The Central Asian school of diplomacy

Daniel Williams’ ebook Forsaken: The Persecution of Christians in Today’s Middle East,  printed in 2016, contributed a lot to our figuring out of the plight of an historical spiritual confession underneath excessive duress. It stays related now:

“Across the Middle East today, Christian communities find themselves the victims of widening repression to a point where, in the region that was its birthplace, Christianity’s very existence is under threat.… The ideological source of such threats is no secret. They originate in ultra-conservative Salafi and Wahhabi movements within Islam, for whom Christians are, at best, dispensable.” 

It took some braveness to mention this, which is why I felt on the time that Williams used to be a author to look at. That is why his contemporary article in Asia Times, “Central Asia on the fence about Russia’s war,” comes as one thing of a sadness.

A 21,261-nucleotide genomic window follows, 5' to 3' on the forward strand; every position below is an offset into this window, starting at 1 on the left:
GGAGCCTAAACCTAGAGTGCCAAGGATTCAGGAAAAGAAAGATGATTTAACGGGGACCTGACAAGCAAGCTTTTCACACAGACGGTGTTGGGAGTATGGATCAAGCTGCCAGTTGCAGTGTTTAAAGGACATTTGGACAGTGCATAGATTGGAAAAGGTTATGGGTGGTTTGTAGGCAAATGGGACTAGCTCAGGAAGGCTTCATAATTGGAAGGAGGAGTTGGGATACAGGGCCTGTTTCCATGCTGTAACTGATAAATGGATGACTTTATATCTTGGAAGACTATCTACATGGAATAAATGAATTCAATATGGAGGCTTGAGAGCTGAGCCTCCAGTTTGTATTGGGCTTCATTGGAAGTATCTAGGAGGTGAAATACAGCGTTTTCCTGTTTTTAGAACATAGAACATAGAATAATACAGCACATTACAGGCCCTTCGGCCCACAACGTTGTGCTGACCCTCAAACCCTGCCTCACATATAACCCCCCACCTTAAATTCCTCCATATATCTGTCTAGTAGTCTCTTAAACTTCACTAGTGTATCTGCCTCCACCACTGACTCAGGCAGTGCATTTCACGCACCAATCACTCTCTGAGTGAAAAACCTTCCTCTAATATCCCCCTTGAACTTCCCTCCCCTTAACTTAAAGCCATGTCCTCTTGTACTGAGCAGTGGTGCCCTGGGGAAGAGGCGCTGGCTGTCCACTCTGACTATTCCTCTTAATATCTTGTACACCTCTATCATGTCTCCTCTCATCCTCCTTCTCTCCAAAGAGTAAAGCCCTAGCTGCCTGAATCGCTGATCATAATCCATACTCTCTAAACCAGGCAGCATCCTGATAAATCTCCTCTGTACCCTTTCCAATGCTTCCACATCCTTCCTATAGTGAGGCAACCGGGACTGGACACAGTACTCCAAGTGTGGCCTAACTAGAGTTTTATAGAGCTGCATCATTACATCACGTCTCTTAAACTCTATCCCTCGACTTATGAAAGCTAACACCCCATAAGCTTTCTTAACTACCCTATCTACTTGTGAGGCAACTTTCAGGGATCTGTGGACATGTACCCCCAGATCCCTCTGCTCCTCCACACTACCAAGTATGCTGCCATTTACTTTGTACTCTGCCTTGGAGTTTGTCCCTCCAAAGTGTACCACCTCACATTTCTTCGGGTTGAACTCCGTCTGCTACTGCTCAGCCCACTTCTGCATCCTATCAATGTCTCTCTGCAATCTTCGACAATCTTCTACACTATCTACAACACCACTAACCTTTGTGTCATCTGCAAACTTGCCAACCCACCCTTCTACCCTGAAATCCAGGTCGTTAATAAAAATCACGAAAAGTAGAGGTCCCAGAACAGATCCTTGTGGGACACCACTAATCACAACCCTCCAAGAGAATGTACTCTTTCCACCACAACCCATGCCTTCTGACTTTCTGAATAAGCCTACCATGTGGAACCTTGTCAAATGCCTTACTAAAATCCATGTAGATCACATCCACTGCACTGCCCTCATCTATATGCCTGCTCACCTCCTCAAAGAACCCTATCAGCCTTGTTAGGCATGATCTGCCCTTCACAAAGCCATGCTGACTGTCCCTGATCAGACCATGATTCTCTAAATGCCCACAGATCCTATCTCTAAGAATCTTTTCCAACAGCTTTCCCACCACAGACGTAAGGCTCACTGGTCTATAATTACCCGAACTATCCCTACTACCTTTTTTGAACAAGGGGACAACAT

Williams says, “The myths and realities of 30 years of Central Asian independence from the Soviet Union suddenly stand on shaky ground. Each government – all of them authoritarian – use glorified local identities and histories to distinguish their nations from eras of Russian domination.” 

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